Are HSA Contributions included in Retirement Plan Compensation?
Many have asked when submitting their year-end census information, should Health Savings Account (HSA) contributions be included as plan compensation? The answer generally is yes, but it depends on whether or not the HSA contributions were made on a pre-tax or after-tax basis. Pre-tax HSA contributions that are withheld through a company’s cafeteria (or Section 125) plan are included in plan compensation. This means you would need to add those amounts to the compensation reported in box 1 of the W-2 when reporting gross compensation, unless your plan document specifically excludes them. HSA contributions made with after-tax contributions would already have been included in W-2 box 1 compensation.
Typically, when a participant elects to defer money into an HSA, they will choose a percentage or dollar amount to be withheld prior to the pay being received. Most companies will withhold these dollars on a pre-tax basis. In short, it is a way to reflect on the W-2 that wages were earned on this contribution but taxes are not required to be withheld on the wages prior to contributing to the HSA. Generally, in order to do this in a pre-tax fashion, the contribution will be funneled through the company’s cafeteria (or Section 125) plan.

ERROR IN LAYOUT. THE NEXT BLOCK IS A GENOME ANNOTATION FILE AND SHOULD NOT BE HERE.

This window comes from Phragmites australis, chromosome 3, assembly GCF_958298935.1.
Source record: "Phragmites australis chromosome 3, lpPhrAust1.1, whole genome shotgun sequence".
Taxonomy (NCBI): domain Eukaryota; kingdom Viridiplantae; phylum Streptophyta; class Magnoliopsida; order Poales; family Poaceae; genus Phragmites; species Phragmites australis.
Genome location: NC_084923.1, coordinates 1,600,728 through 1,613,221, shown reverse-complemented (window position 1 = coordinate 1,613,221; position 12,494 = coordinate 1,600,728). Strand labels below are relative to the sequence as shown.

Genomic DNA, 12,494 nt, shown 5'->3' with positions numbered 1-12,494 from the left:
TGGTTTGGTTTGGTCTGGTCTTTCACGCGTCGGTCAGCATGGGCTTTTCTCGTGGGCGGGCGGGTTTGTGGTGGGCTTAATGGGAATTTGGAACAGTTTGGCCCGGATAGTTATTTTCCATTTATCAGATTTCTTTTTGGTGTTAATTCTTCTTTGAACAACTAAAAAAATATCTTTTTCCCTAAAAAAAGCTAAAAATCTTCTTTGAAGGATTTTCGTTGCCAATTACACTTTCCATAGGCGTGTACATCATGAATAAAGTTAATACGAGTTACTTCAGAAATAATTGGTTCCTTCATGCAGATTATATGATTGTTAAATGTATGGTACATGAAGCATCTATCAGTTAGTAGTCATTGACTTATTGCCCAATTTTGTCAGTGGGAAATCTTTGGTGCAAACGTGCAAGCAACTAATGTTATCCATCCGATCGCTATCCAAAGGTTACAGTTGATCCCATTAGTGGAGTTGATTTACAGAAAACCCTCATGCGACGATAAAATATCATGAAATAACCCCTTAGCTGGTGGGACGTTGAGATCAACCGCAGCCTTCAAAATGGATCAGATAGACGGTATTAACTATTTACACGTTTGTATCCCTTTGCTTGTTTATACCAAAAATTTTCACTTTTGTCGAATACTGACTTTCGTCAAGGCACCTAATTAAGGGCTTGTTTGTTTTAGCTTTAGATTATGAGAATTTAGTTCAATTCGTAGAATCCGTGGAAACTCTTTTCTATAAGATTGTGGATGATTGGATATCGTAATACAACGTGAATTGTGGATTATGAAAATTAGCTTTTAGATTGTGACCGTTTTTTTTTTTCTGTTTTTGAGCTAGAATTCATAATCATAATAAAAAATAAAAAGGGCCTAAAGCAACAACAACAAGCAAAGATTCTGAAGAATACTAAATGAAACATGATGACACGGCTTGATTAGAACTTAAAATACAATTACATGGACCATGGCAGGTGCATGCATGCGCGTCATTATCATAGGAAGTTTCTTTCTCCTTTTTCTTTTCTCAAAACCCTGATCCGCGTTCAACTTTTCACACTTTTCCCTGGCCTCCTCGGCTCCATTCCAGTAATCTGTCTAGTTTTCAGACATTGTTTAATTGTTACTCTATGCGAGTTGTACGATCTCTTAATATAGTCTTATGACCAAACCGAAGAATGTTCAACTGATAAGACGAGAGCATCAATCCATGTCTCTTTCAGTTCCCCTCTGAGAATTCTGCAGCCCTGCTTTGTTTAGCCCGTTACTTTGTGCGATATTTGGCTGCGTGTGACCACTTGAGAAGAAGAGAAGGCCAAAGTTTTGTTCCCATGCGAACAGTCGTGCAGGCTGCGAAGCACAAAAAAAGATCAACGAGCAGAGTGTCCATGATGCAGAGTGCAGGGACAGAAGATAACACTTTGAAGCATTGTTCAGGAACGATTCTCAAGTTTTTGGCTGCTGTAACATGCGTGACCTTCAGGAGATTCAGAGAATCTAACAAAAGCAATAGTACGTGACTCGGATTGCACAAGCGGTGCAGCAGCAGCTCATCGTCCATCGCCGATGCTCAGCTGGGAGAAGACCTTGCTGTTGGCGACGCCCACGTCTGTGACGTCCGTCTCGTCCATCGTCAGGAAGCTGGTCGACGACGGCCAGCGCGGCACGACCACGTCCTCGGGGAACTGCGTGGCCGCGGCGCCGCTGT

Due to the pre-tax nature of HSA contributions, the amount of contributions may not be reflected on box 1 of the Form W-2. Instead, it may only be reflected in box 12. When determining the amount of compensation that is eligible is for retirement plan purposes, this amount in box 12 would need to be added to the amount shown in box 1.
If the HSA contributions are not included in a pre-tax manner, it is generally not necessary to add them into compensation, as these amounts would already be reflected in compensation for Form W-2 purposes. This situation typically occurs when companies do not offer a specific HSA provider and a participant has a personal HSA account into which payroll is being deposited.
Compensation and company benefit structures can be complex. For in-depth questions on how your company’s compensation is calculated, speak with your tax advisor.
Lisa Melberg, Retirement Plan Compliance Consultant
Matthew Slyter, Vice President, Operations